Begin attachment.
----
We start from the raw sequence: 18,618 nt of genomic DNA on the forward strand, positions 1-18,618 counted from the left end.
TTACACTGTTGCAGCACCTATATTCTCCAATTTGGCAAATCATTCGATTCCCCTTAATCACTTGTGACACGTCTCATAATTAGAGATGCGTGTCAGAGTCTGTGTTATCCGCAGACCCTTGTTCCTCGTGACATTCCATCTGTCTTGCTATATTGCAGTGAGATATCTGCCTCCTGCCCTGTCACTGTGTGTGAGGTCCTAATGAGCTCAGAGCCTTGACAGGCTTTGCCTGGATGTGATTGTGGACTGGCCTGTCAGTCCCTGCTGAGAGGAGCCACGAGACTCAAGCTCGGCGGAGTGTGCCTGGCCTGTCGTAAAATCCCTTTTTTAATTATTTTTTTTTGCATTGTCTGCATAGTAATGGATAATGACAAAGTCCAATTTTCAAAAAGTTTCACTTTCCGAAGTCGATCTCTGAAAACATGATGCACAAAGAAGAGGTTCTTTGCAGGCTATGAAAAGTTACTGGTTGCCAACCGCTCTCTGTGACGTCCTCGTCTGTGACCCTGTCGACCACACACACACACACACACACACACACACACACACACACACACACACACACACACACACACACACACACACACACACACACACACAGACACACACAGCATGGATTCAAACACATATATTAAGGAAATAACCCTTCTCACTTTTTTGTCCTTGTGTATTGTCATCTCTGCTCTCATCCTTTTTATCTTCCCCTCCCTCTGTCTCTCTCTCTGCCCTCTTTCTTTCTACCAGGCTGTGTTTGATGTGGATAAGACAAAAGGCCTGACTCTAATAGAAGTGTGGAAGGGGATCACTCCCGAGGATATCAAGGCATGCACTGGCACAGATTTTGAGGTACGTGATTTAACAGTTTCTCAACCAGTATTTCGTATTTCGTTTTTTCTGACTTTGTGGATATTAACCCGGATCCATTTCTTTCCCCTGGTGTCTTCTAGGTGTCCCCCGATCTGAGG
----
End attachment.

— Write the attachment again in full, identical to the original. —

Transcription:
We start from the raw sequence: 18,618 nt of genomic DNA on the forward strand, positions 1-18,618 counted from the left end.
TTACACTGTTGCAGCACCTATATTCTCCAATTTGGCAAATCATTCGATTCCCCTTAATCACTTGTGACACGTCTCATAATTAGAGATGCGTGTCAGAGTCTGTGTTATCCGCAGACCCTTGTTCCTCGTGACATTCCATCTGTCTTGCTATATTGCAGTGAGATATCTGCCTCCTGCCCTGTCACTGTGTGTGAGGTCCTAATGAGCTCAGAGCCTTGACAGGCTTTGCCTGGATGTGATTGTGGACTGGCCTGTCAGTCCCTGCTGAGAGGAGCCACGAGACTCAAGCTCGGCGGAGTGTGCCTGGCCTGTCGTAAAATCCCTTTTTTAATTATTTTTTTTTGCATTGTCTGCATAGTAATGGATAATGACAAAGTCCAATTTTCAAAAAGTTTCACTTTCCGAAGTCGATCTCTGAAAACATGATGCACAAAGAAGAGGTTCTTTGCAGGCTATGAAAAGTTACTGGTTGCCAACCGCTCTCTGTGACGTCCTCGTCTGTGACCCTGTCGACCACACACACACACACACACACACACACACACACACACACACACACACACACACACACACACACACACACACACACACACACACACAGACACACACAGCATGGATTCAAACACATATATTAAGGAAATAACCCTTCTCACTTTTTTGTCCTTGTGTATTGTCATCTCTGCTCTCATCCTTTTTATCTTCCCCTCCCTCTGTCTCTCTCTCTGCCCTCTTTCTTTCTACCAGGCTGTGTTTGATGTGGATAAGACAAAAGGCCTGACTCTAATAGAAGTGTGGAAGGGGATCACTCCCGAGGATATCAAGGCATGCACTGGCACAGATTTTGAGGTACGTGATTTAACAGTTTCTCAACCAGTATTTCGTATTTCGTTTTTTCTGACTTTGTGGATATTAACCCGGATCCATTTCTTTCCCCTGGTGTCTTCTAGGTGTCCCCCGATCTGAGG